Like Mandy, Beyond the Black Rainbow is set in an alternate-dimension 1983 overrun with evil LSD cults and heavy metal mysticism. This particular neon-lit nightmare is mostly contained in the (literally) underground Arboria Institute, a medical research facility dedicated to the Scientology-reminiscent goal of achieving happiness & inner peace through a melding of science & theology. This pseudoscience approach to achieving “serenity through technology” is vaguely defined at best, but mostly appears to be hinged on two key experiments: a 1960s LSD ritual explained in horrific flashbacks to open participants to Lovecraftian knowledge of the Infinite and current, ongoing research of a young woman with telepathic abilities who mysteriously seems to have been born of these earlier acid rituals. Most of the narrative (what little there is) focuses on the young woman, Elena, who is held captive at the Arboria Institute via a glowing pyramid-shaped contraption that limits her telepathic abilities when activated. Although the institute’s mission is to find happiness through science, this captivity has only served to make both the captive Elena and her menacing captors (especially the menacing brute Dr. Barry Nyle) the most miserable beings on the planet. Elena silently weeps in a depressed haze under the pyramid’s invisible oppression for most of the runtime, until she manages a slow-moving escape from the facility in the final act. The concluding minutes of Beyond the Black Rainbow make for a jarring tonal shift, as Elena & Barry’s violent clash with unsuspecting, beer-swilling metal heads in the real world feels like it’s from a cheap VHS-era slasher, whereas all the pseudoscience LSD mysticism that precedes it feels like it’s from another planet. There’s flashes of kitschy humor in the film’s earlier indulgences in 1980s genre imagery, but so much of the film is so stubbornly slow & relentlessly dour that the audience is not at all prepared for the more conventional horror payoffs of the concluding bloodshed.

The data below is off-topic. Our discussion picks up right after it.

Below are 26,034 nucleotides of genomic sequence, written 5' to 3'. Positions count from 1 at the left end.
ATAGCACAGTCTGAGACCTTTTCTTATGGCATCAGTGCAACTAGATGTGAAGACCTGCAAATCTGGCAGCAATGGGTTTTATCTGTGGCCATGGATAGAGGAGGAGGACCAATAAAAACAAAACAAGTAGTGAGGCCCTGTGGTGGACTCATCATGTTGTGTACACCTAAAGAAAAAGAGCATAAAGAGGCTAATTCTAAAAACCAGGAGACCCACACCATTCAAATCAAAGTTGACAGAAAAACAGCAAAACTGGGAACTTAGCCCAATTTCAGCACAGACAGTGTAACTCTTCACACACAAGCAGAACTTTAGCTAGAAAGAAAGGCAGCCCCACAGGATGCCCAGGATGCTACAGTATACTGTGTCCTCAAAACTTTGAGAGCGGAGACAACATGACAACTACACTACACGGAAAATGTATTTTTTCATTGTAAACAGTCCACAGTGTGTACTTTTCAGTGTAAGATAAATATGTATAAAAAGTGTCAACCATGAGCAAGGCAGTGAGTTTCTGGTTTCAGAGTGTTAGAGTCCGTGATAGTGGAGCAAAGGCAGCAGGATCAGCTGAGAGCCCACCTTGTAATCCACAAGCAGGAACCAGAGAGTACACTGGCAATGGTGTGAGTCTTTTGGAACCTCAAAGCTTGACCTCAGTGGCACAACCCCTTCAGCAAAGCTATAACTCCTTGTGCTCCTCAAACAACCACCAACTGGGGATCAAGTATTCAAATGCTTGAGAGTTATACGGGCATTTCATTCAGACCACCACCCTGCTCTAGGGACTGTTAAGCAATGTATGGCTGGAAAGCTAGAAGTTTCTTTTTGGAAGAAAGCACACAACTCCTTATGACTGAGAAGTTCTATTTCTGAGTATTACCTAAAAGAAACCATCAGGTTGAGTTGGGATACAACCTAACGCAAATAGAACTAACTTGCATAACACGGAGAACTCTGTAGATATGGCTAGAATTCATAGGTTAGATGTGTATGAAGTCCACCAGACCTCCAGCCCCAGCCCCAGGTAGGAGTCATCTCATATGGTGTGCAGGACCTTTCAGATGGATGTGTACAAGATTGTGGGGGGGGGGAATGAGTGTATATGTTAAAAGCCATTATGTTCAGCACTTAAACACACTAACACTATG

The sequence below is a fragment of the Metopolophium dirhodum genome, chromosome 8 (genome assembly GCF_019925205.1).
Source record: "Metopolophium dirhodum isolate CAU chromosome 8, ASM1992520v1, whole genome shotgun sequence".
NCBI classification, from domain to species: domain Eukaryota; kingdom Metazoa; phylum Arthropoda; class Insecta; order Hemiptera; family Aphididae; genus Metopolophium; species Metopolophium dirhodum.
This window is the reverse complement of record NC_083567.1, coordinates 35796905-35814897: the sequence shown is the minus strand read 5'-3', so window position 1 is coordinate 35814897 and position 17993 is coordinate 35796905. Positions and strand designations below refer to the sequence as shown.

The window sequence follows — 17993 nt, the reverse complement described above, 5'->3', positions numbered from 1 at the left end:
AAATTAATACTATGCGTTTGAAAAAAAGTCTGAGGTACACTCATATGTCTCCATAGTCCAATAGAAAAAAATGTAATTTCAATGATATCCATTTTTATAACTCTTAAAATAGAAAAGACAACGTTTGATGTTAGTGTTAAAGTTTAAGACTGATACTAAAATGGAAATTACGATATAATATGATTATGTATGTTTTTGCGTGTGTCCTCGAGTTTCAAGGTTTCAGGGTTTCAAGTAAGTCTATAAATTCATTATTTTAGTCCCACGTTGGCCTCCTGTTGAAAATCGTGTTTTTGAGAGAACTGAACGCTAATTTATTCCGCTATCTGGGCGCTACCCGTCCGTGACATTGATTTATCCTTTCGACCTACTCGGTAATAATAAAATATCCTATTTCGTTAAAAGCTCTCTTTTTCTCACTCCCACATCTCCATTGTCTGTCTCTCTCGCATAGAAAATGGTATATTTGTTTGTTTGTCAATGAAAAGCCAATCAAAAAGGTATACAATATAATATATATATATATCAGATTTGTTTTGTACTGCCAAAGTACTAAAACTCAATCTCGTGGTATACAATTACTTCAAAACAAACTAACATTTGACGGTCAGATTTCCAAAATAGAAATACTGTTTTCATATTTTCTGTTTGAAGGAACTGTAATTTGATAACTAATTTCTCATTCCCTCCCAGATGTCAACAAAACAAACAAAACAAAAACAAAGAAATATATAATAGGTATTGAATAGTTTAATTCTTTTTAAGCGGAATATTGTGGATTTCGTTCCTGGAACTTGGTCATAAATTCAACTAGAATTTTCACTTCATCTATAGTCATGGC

It almost feels beside the point to discuss Beyond the Black Rainbow in terms of plot choices, but I feel like that final-minutes shift from ethereal mysticism to humorously familiar genre tropes is where this film loses even potential fans who are okay with its stubbornly quiet build-up. After so much careful attention is paid to the sensory delights & horrors of the first section’s reaches beyond perceived reality, that intentionally comedic return to pedestrian knuckleheads sharing cheap beer on Planet Earth has turned some audiences off for making the film play like a feature-length prank, whether or not they found any humor in the earlier stretch. Boomer, what do you think of Beyond the Black Rainbow’s balance between genuine filmmaking beauty and prankish 80s pastiche humor? Was your overall opinion of the film challenged or reinforced by its concluding minutes of genre-traditional bloodshed?